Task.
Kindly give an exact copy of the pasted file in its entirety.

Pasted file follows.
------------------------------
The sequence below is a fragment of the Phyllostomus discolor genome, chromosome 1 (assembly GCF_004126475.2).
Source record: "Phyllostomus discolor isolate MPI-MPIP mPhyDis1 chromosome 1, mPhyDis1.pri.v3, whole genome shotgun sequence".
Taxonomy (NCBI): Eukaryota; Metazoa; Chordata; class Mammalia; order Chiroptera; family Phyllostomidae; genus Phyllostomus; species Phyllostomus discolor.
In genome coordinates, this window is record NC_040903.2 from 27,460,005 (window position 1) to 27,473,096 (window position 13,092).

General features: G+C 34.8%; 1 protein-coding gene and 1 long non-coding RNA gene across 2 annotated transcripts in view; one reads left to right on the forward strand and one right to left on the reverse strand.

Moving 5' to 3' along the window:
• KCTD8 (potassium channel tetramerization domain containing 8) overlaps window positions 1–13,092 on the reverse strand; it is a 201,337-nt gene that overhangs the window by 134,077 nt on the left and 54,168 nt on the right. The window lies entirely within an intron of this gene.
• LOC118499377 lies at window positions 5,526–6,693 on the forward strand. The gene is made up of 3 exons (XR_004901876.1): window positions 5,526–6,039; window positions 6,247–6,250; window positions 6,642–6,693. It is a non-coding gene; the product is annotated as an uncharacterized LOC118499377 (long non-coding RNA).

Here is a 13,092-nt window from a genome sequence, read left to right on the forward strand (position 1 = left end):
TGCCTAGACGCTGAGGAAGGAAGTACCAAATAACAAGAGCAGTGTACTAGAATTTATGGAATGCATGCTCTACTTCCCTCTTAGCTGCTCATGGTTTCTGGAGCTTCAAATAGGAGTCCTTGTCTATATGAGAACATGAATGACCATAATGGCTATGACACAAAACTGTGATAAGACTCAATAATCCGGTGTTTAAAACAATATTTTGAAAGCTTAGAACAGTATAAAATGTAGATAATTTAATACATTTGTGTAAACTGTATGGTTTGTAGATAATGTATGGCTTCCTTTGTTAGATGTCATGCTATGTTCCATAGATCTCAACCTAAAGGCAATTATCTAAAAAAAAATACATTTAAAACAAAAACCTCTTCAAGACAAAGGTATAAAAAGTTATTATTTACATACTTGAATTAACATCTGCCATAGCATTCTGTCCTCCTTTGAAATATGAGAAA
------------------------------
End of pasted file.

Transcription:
The sequence below is a fragment of the Phyllostomus discolor genome, chromosome 1 (assembly GCF_004126475.2).
Source record: "Phyllostomus discolor isolate MPI-MPIP mPhyDis1 chromosome 1, mPhyDis1.pri.v3, whole genome shotgun sequence".
Taxonomy (NCBI): Eukaryota; Metazoa; Chordata; class Mammalia; order Chiroptera; family Phyllostomidae; genus Phyllostomus; species Phyllostomus discolor.
In genome coordinates, this window is record NC_040903.2 from 27,460,005 (window position 1) to 27,473,096 (window position 13,092).

General features: G+C 34.8%; 1 protein-coding gene and 1 long non-coding RNA gene across 2 annotated transcripts in view; one reads left to right on the forward strand and one right to left on the reverse strand.

Moving 5' to 3' along the window:
• KCTD8 (potassium channel tetramerization domain containing 8) overlaps window positions 1–13,092 on the reverse strand; it is a 201,337-nt gene that overhangs the window by 134,077 nt on the left and 54,168 nt on the right. The window lies entirely within an intron of this gene.
• LOC118499377 lies at window positions 5,526–6,693 on the forward strand. The gene is made up of 3 exons (XR_004901876.1): window positions 5,526–6,039; window positions 6,247–6,250; window positions 6,642–6,693. It is a non-coding gene; the product is annotated as an uncharacterized LOC118499377 (long non-coding RNA).

Here is a 13,092-nt window from a genome sequence, read left to right on the forward strand (position 1 = left end):
TGCCTAGACGCTGAGGAAGGAAGTACCAAATAACAAGAGCAGTGTACTAGAATTTATGGAATGCATGCTCTACTTCCCTCTTAGCTGCTCATGGTTTCTGGAGCTTCAAATAGGAGTCCTTGTCTATATGAGAACATGAATGACCATAATGGCTATGACACAAAACTGTGATAAGACTCAATAATCCGGTGTTTAAAACAATATTTTGAAAGCTTAGAACAGTATAAAATGTAGATAATTTAATACATTTGTGTAAACTGTATGGTTTGTAGATAATGTATGGCTTCCTTTGTTAGATGTCATGCTATGTTCCATAGATCTCAACCTAAAGGCAATTATCTAAAAAAAAATACATTTAAAACAAAAACCTCTTCAAGACAAAGGTATAAAAAGTTATTATTTACATACTTGAATTAACATCTGCCATAGCATTCTGTCCTCCTTTGAAATATGAGAAA